You’ll all be needing inspiration now that the long summer days are coming, so I recommend that you take time to read Manny Gorman’s “The Corbett Round”, recently published by the great man.
A couple of years ago when Manny delivered his talk on this epic 2009 Corbett adventure, I was gutted to be working 6,000 miles away in the Orient. The ensuing rave reviews weaved their way swiftly along the Silk Road making me even more peeved to have missed out. Ever since, I’ve been gagging to read his story. I’m not disappointed!
The history of Westies is a tale of journeys. Our early attempts at the West Highland Way Relay followed by the Struthers’ Extravaganzas in the 80’s and 90’s and the more recent mega-mental epics of Upson, Campbell and Gorman encapsulate everything that makes us the greatest small-to-medium running club in the west end of Glasgow…nay, the World. Sure, plenty of clubs are full of runners who love the great outdoors. There may even be clubs with fitter, and possibly even more mental, athletes (although The Gormanator would surely have something to say about that). But, as soon as someone organises a senseless stunt involving long days in the mountains, open to endless possibilities for logistical cock-ups and the chance to laugh at the insanity of it all, it’s like a Westies dog whistle…we all come running out to play. Of such events are Westies legends made. It’s what makes us special!
The Corbett Round took in 2,600 miles and 420,000 feet of climbing, a magnificent sail down the west coast and an AC/DC concert, all in 70 days. However, as Manny says, it was never about numbers or records, it was all about the journey, or more fittingly, the Highway to Hell. The book brings out the best in Manny and he tells the story fluently and with his usual gusto. There is no pretension and as you read you can imagine hearing his Kirkintilloch twang (fortunately, visualizing his face was more tricky). It’s an emotional roller coaster all the way. When Manny’s peed off and you happen to be around, you’ll know all about it, such as when you haven’t delivered his favourite fell shoes to the appointed place at the scheduled hour. Everyone accepts the abuse with equanimity, knowing that he will make up for it later. The no-holds-barred approach also leads to hilarious vignettes. Manny’s altercation with a “cretin” of a Galloway fermer, advising him to get back to the “Colostomy Home for the Moronic” is superb. It’s all the better knowing that Manny has previous when it comes to abusing country cretins, as I witnessed, with equal amusement, some time ago on the West Highland Way Relay route near Ballat. To be fair, Manny is equally generous to all his supporters and what a magnificent bunch they are. They not only include fellow runners but sailors, brewers, doctors, family, local friends and others he met along the way, who all rallied forth correctly anticipating that it was going to be packed full of incident. The inclusion of blogs from this motley bunch of hangers-on helps to break up the narrative and bring an alternative perspective on Manny’s version of events.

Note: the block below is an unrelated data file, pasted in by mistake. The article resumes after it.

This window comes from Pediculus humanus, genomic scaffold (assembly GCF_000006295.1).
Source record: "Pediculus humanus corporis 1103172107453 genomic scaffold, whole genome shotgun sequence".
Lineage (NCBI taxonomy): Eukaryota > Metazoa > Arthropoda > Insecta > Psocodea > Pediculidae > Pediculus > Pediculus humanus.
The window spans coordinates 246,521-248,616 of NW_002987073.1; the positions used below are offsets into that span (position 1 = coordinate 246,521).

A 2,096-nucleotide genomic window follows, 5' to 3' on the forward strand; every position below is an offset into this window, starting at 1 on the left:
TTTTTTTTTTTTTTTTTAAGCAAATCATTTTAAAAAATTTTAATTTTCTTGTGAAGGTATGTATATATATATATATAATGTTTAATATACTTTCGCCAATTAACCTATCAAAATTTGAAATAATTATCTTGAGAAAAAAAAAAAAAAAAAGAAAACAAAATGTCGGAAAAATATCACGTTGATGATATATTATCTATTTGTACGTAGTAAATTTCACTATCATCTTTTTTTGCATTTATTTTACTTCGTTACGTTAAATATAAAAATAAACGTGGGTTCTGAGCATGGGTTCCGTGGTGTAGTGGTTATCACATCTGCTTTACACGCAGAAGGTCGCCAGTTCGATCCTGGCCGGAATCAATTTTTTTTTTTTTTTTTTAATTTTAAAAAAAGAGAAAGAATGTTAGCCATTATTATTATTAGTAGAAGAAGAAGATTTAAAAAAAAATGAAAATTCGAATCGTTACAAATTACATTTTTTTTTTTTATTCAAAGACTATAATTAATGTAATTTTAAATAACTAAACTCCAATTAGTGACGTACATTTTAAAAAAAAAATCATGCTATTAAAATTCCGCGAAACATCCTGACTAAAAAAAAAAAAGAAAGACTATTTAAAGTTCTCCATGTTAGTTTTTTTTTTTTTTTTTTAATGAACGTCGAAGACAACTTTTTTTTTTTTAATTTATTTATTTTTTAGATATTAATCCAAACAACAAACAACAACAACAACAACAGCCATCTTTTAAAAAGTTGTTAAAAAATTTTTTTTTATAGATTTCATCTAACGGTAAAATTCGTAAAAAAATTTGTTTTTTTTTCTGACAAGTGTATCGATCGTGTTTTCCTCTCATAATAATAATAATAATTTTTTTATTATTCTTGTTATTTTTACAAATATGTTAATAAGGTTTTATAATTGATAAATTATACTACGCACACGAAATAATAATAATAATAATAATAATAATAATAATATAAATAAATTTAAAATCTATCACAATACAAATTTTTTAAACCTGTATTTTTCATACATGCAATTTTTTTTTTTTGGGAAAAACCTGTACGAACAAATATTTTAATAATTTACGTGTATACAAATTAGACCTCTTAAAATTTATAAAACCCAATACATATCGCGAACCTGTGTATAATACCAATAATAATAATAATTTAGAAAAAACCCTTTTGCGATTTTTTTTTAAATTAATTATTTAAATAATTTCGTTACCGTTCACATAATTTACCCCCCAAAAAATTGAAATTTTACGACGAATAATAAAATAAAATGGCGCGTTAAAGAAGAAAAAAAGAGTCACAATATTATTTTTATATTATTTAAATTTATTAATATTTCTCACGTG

Then of course, there is the amazing Brenda, praised highly throughout the book. Her support, though always typically understated, was crucial throughout.
The best bits of the book are when things go wrong, as they inevitably do. You get the feeling that Manny secretly enjoys when his world is falling apart and he can have a good whinge. And we all benefit from his description of these calamities. These often brought me out in a rush of serious envy, wishing I had been there… preferably spectating from the comfort of his campervan.
I had the privilege of playing a minor part during the most dramatic day, when after surviving a lightning storm on Arkle and Fionaven, Brenda called to let Manny know that she’d had “a wee incident” (a clear example of her ability to understate). I was amazed at Manny’s recollection of the detail; he remembered things that I had forgotten and it brought a lump in my throat recalling Manny’s emotions as the seriousness of the situation unfolded.
So, it’s a rollicking good read, at times funny, sad, poetic, profane, painful and picturesque (the photos tell their own story). If you need a reminder as to why you joined this slightly odd, dysfunctional but magnificent club, email Manny and buy your copy now. Don’t be stingy and borrow it from your pals, buy your own. You won’t regret this small investment that will inspire you for the rest of your running life.